As you may have already noticed from the table given above, 64-bit operating systems support more memory as compared to 32-bit operating systems. Hence, we would suggest that if you are using a 32-bit OS, you switch to a 64-bit architecture. Unfortunately, the process requires a fresh installation of OS. You can refer to our page to download and install Windows 10 64-bit.
To check your current OS architecture, simply open the About page in the Settings app and look for it in front of System Type.
Check if RAM modules are seated properly
This may seem like an unnecessary step, but consumers did come to realize that one of their RAM modules was not physically seated correctly, and was therefore undetectable by the computer. Therefore, ensure that all modules are seated and accessible by computer. To verify this, run the wmic memorychip get capacity command in Command Prompt.
Rearrange RAM modules
Motherboards often require that the RAM modules be set according to the type of bay. Each bay has its own clocking-speed support, hence might not be able to properly make full use of the RAM modules that have been placed incorrectly.
We suggest that you have a look at your motherboard’s user manual and rearrange your modules accordingly. Moreover, if the docking bay is color-coded (black and white) then ensure that you match the colors to the modules.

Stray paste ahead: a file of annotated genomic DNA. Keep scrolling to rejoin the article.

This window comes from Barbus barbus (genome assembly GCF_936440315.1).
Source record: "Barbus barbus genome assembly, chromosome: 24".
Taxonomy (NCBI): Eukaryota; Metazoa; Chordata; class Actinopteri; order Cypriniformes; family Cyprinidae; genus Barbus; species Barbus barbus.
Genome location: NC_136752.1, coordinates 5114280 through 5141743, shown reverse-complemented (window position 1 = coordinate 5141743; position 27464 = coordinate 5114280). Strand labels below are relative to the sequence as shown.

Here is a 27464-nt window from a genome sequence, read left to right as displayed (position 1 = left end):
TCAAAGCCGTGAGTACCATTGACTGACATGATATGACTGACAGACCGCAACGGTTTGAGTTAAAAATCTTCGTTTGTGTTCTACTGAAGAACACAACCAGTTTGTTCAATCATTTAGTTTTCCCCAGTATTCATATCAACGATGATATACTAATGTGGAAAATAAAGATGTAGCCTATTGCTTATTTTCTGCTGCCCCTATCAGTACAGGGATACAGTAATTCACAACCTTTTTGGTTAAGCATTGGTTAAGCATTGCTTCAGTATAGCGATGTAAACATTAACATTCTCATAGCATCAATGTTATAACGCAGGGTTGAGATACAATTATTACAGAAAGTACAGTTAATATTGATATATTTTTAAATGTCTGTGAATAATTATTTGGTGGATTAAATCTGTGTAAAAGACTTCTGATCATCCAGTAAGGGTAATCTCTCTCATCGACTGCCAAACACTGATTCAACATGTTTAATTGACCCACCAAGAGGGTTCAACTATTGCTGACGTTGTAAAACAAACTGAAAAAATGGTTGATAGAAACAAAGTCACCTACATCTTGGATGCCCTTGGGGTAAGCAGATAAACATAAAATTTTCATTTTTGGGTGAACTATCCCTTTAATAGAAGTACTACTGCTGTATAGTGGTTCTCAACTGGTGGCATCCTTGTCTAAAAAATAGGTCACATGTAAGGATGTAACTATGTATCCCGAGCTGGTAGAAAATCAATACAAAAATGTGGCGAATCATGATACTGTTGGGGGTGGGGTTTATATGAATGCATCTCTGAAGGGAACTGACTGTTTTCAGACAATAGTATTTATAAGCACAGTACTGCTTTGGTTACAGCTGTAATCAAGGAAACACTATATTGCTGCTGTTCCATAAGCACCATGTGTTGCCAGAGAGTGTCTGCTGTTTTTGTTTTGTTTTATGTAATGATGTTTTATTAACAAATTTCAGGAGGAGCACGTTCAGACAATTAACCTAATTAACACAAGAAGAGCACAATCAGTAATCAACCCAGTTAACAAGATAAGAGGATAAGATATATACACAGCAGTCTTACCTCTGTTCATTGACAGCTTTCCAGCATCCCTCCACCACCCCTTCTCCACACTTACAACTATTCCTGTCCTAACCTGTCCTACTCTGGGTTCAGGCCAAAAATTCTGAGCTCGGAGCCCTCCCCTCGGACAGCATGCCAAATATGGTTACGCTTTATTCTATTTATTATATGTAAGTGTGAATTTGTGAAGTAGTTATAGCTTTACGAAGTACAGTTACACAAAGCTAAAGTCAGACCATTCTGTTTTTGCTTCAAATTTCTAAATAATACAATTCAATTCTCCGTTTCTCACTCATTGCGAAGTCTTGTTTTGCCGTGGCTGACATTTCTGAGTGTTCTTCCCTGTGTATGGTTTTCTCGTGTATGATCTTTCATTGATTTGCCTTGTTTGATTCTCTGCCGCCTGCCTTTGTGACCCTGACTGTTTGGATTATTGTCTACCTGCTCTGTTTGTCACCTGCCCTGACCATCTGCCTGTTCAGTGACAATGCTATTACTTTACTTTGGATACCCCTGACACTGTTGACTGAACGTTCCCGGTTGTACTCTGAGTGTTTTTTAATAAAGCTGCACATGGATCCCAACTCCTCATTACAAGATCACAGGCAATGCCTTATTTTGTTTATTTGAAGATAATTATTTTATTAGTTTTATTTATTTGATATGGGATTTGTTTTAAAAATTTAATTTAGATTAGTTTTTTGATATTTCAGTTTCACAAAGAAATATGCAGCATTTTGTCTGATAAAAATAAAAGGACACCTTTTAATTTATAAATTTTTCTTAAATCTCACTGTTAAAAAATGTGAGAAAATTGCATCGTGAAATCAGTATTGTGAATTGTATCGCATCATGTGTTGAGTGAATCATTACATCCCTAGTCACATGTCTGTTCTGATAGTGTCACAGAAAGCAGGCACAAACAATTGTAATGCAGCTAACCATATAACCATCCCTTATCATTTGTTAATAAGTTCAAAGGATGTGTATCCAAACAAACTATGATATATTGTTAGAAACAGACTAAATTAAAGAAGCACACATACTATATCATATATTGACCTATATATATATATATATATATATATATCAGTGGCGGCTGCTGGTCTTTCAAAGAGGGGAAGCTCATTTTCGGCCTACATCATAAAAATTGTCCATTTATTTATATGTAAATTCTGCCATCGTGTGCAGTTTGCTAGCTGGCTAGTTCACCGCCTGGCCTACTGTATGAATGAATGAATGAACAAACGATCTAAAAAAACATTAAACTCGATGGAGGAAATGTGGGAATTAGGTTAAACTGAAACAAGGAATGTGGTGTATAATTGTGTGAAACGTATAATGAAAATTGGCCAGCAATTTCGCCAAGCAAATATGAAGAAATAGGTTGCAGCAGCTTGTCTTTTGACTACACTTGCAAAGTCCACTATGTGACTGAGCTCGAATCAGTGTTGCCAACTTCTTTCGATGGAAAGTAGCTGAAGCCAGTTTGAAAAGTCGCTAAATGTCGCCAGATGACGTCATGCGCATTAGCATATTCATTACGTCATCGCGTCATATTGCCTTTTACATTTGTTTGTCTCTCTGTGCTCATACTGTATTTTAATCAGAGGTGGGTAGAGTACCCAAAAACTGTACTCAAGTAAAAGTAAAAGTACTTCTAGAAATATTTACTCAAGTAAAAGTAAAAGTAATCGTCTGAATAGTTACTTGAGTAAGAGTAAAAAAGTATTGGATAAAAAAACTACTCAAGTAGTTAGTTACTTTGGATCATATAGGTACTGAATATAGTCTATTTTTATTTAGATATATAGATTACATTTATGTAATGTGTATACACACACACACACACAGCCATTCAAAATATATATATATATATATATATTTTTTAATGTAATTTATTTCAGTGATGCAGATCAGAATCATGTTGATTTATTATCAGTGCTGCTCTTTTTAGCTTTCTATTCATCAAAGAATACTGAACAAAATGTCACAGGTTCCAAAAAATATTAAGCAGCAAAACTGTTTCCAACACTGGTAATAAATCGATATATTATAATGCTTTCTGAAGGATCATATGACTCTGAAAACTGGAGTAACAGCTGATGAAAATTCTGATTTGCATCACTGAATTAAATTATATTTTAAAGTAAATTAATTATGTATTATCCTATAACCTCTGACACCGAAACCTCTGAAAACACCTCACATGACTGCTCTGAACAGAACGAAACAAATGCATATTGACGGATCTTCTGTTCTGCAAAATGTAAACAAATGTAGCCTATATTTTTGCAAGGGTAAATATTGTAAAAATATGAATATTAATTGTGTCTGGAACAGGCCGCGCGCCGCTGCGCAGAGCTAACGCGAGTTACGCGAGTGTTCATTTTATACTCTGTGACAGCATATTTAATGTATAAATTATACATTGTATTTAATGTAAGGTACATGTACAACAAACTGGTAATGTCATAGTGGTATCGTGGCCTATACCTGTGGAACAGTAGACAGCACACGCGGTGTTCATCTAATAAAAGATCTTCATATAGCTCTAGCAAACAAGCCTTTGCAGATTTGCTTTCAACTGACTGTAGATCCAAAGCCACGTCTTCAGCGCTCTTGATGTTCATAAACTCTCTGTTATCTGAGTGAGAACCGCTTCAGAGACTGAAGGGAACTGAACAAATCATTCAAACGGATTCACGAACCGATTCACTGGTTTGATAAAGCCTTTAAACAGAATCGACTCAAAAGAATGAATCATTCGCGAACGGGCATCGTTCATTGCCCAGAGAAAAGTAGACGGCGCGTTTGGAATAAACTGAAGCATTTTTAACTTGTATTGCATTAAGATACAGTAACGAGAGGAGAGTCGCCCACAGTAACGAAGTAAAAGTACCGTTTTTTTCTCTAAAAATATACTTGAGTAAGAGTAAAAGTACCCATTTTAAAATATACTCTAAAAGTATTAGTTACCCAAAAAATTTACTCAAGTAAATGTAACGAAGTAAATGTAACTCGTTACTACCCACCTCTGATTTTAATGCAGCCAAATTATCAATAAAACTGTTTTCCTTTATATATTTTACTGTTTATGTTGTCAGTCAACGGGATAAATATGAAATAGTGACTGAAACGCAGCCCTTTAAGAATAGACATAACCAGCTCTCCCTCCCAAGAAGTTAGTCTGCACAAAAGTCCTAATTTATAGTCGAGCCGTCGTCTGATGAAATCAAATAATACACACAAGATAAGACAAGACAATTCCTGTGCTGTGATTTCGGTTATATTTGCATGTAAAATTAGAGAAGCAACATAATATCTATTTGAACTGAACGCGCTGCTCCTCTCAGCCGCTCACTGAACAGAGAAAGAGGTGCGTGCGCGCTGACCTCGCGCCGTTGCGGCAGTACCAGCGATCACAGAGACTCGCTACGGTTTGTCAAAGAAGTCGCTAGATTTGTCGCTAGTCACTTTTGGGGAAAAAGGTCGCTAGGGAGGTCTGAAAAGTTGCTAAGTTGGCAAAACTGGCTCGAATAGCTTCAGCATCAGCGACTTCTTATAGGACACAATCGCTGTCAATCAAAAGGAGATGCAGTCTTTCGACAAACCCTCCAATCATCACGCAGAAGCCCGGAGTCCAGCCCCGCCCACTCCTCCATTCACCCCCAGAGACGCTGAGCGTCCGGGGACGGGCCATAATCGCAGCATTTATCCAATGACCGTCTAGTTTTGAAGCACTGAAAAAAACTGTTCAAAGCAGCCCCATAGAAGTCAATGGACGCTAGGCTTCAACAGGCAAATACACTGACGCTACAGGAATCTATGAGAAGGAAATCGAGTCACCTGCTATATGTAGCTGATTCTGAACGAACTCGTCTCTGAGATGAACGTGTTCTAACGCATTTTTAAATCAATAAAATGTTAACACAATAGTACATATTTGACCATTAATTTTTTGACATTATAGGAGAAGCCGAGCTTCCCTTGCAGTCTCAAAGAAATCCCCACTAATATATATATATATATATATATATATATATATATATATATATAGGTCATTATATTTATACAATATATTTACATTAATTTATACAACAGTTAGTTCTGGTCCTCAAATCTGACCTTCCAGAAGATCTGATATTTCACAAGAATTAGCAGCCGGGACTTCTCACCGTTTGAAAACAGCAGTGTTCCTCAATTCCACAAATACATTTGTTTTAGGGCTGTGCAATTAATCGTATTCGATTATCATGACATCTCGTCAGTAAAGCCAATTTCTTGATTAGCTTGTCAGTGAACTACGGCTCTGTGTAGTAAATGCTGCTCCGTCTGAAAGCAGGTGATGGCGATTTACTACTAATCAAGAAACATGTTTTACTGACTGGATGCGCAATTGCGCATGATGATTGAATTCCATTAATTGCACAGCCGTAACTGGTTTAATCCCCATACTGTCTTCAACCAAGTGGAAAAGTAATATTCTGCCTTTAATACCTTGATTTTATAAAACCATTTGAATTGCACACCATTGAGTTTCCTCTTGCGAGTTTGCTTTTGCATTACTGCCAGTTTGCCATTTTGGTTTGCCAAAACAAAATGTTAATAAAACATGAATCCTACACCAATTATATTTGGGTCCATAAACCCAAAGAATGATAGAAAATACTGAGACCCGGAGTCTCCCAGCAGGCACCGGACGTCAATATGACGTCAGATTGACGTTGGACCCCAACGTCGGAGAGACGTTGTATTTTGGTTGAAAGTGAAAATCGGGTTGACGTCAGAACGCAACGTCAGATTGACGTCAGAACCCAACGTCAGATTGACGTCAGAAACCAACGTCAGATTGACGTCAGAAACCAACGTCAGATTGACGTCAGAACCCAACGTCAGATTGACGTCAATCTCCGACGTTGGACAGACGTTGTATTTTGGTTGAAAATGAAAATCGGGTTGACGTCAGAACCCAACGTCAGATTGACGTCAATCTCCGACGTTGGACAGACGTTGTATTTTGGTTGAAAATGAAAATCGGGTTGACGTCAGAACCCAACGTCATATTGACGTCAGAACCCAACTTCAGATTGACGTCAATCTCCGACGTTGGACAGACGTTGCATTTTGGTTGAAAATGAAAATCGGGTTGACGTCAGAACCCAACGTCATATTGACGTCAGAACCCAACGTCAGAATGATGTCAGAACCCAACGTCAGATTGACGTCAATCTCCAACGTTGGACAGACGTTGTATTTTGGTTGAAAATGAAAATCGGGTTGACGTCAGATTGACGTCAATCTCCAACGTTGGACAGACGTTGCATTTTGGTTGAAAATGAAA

Disable maximum memory upon boot
Maximum memory consumption is often configured when the computer is starting up. This enables the computer to perform its startup tasks more quickly and efficiently. However, it also allots a portion of RAM for this purpose which is no longer usable by the OS.
To disable this option, open the System Configuration window by typing in msconfig in Run. Then switch to the Boot tab and click Advanced options.
On the Advanced window, uncheck the box next to Maximum memory and click Ok.
Once done, reboot the computer and check if the “Installed RAM” has increased from its previous value on the About page (Run –> ms-settings:about).
Reconfigure BIOS settings
It is possible that an integrated GPU is reserving a portion of the RAM to use as its Video RAM (VRAM). This setting, amongst other settings, can be reconfigured through the BIOS.
Access BIOS on your PC upon startup and change the following settings:
- Virtualization – Enabled
- iGPU – Disabled
- Render Standby – Enabled
- iGPU memory – Auto
- Multimonitor – Disabled
- Memory Remap – Enabled
You must look around BIOS for the settings mentioned above and set them to the ones stated. It has been reported that the settings iGPU memory to auto and iGPU to off has resolved the issue for many users.